Class is another issue that is explored in the film.  In stark contrast to earlier ages, where the upper classes were revered completely, the upper class people in Mildred Pierce are unenviable.  Monty Beregon, Mildred’s second husband, is an upper class playboy who loafs around on Mildred’s dime, steals her company out from under her, and finally cheats on her with her own daughter.  Mildred’s daughter Veda wants desperately to belong to the upper classes, berating her mother, blackmailing, and stealing money to afford the things her middle class life will not allow her to.  When Veda secretly gets married, her mother in law comes to Mildred’s house and insults the whole family.  These portrayals of upper class people are terrible.  In stark contrast to that is Mildred’s friend Ida, a smart and snappy woman who runs Mildred’s restaurant business admirably, and also Mildred’s first husband Bert.  Both of these people are middle class, and are there for Mildred throughout the film.  Even Wally, a friend of Bert’s who is constantly making passes at Mildred, won’t take no for an answer, and is often a jerk, helps Mildred to start her business, and offers her much financial support along the way.  In the 1940’s, as the number of middle class people grew along with their purchasing power, middle class became the way to be.  We can clearly see this in the way the middle class is portrayed throughout the film.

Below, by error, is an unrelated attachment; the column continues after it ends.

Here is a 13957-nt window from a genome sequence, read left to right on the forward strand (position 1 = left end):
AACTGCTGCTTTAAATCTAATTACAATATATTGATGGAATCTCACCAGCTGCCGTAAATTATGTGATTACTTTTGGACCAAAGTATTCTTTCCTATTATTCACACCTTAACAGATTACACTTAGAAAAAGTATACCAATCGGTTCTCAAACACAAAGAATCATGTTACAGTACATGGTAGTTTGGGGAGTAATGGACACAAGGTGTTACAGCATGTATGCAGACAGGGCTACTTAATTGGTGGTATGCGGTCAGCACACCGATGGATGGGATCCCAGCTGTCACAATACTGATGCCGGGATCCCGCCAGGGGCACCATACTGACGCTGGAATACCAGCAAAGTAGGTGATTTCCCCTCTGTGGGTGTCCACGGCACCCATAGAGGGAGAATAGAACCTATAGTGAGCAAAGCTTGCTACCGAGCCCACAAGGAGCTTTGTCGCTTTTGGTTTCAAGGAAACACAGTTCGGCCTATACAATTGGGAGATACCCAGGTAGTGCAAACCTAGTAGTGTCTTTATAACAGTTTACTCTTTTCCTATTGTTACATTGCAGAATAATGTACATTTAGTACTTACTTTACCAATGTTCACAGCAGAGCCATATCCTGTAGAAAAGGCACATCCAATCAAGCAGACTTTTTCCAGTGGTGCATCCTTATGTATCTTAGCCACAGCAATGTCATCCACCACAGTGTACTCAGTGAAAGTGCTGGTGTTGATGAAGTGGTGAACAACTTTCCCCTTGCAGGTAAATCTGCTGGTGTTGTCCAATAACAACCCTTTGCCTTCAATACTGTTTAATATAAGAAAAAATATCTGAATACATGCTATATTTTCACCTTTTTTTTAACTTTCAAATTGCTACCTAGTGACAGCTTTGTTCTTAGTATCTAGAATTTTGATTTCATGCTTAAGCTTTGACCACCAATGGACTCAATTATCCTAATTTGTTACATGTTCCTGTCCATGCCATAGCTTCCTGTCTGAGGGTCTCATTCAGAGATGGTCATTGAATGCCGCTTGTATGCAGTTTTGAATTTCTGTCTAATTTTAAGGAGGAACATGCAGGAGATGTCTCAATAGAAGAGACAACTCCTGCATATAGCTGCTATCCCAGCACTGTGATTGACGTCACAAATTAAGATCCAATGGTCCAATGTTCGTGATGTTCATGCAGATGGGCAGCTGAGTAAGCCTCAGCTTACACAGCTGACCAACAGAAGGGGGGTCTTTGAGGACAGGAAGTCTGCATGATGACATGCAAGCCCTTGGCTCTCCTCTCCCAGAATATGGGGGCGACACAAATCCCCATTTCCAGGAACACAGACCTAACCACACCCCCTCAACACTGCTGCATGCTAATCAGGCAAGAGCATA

The issue of gender in the film is very complex.  In many ways, Mildred breaks the established female norms by divorcing her husband, and leaving the kitchen to become a business woman.  Although Mildred achieves success financially, her home life is completely destroyed.  The moment Mildred leaves her tract house kitchen the family starts to have problems.  In fact, the loss of Mildred’s youngest daughter and the betrayal of her oldest daughter can both be attributed to the fact that Mildred is not at home supervising her children.  Kay, Mildred’s youngest child, dies of pneumonia after Mildred has failed to notice that her cough is not getting better.  Mildred is not even informed of Kay’s sickness because she is out gallivanting around with her boyfriend Monte, and she arrives only in time to watch her daughter succumb to the disease.  Veda’s affair with Mildred’s husband Monte can also be seen as a consequence of Mildred’s working ways.  If Mildred had stayed at home and supervised things like a proper 1940’s housewife should, Veda and Monte would not have had the opportunity to behave so horribly, the film seems to imply.  In the 1940’s, literature was everywhere telling women how important it was for the welfare of their children for them to stay home.  The prevailing attitude of this time is reflected completely in the fate of Mildred once she chooses to leave the home.

Mildred Pierce is an interesting film about a mother who becomes a successful business woman.  The things it tells us about class, race, and gender give a clear picture of the attitudes and opinions of the time in which the movie came out.  The 1940’s were a time in the history of America where women were moving back to the home and middle class values became the measuring point for society.  We can see this measuring through the film, and see how it has shaped our values and opinions today.